Monday, November 21, 2011

And another thing...

My fellow Bmore Ed NaBloPoMo blogger, @BmoreSchools, posted the same video I'm showing below on  this post on her blog. I wrote one comment, and was about to fire off another, when I thought that maybe I could get a post out of the comment, and at day 21 of NaBloPoMo, I'm looking for post topics to keep me going.

This post is going to focus on a short part of this 8 minute video - from about the 7 minute mark to just shy of the 8 minute mark. John Stewart makes a joke about how it's wrong to pick on bad teachers when the working world is filled with crappy employees (he cites how incompetent fast food restaurant workers can be) and Diane Ravitch responds with an anecdote about how a principal stated that in her 15 years supervising 300 teachers, she only had one bad teacher, who she fired. Her point being that the number of bad teachers is so minuscule that it has nothing to do with education problems.

First, I understand that John Stewart was making a joke, and I do in fact have a sense of humor. I realize that a serious rebuttal to a joking statement can make you seem like an ass, but I'm going to try anyway. If I go to a fast food restaurant and have a totally incompetent server, I have lots of options, most of which I can do right away and have very little negative impact beyond the cost of the meal in question, and my blood pressure rise if I really get steamy about it. I can talk to the manager. I can avoid this specific server if I ever see them again. I can avoid a specific location of the chain. I can boycott the whole chain. I can write a letter to corporate management. Again, there are no big long-term problems with any of these approaches.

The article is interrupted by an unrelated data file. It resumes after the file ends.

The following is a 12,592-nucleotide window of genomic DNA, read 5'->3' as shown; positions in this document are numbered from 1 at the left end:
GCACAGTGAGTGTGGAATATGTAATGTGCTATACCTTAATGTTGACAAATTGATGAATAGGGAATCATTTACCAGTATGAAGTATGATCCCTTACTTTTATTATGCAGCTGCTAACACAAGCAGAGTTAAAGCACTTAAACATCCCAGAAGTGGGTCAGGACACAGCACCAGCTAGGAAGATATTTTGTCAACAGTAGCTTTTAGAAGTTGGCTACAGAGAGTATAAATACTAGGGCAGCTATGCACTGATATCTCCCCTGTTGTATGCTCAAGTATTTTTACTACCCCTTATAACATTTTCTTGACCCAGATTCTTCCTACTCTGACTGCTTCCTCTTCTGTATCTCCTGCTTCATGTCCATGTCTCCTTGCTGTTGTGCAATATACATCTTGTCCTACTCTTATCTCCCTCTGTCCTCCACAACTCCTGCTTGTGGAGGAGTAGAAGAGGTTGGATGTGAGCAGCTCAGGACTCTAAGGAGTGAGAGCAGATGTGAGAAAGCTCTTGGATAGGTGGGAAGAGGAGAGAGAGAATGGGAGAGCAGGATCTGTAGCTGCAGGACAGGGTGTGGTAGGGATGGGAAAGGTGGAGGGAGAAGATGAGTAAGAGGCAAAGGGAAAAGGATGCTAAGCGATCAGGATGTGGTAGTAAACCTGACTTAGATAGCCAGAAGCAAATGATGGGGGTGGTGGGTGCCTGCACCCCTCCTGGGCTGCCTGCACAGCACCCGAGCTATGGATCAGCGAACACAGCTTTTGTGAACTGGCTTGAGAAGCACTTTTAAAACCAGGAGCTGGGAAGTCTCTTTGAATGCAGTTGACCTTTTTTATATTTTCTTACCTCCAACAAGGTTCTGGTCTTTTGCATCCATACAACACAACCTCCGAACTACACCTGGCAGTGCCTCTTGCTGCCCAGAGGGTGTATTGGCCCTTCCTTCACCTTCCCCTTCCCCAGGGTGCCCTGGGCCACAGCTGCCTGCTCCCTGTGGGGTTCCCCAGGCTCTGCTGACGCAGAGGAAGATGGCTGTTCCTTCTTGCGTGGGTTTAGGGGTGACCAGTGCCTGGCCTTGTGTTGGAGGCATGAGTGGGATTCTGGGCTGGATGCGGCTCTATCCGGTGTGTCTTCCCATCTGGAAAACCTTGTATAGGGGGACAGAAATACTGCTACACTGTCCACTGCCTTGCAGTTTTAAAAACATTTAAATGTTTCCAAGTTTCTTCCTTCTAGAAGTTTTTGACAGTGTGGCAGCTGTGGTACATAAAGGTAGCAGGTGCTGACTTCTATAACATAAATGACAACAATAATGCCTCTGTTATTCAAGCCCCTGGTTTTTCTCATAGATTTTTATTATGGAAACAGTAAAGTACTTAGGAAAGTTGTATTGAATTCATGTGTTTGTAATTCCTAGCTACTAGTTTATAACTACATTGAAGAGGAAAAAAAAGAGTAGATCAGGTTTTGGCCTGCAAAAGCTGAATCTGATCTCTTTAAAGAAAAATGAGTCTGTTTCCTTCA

I'm going to say here in BIG LETTERS - this is a theoretical discussion based on years of different schools and talking to different parents. THIS IS NOT about a specific situation that I am going through in a school we are now attending.

Let's contrast the fast food problem with a horrible situation with one teacher. A parent probably won't figure this out for a while in the school year. At that point, there are most likely other teachers and classes that are going well. Pulling a kid out of a school for bullying might be able to be done quickly, but for a poor teacher? Not so much. You're lucky if it can happen in a year, and at that point the teacher is in your kid's past, so why bother? In a fast food restaurant, the management is often willing to come up with something to make the customer happy, not so much the administration in schools. If several parents come together and cite a problem, it seems to make administrators more defensive. I think the political ramifications of throwing a fit while leaving your kid in the same classroom is pretty obvious. These are worst case situations, but even  scaled down you can see why, for parents, a bad teacher has bigger ramifications then a bad fast food server.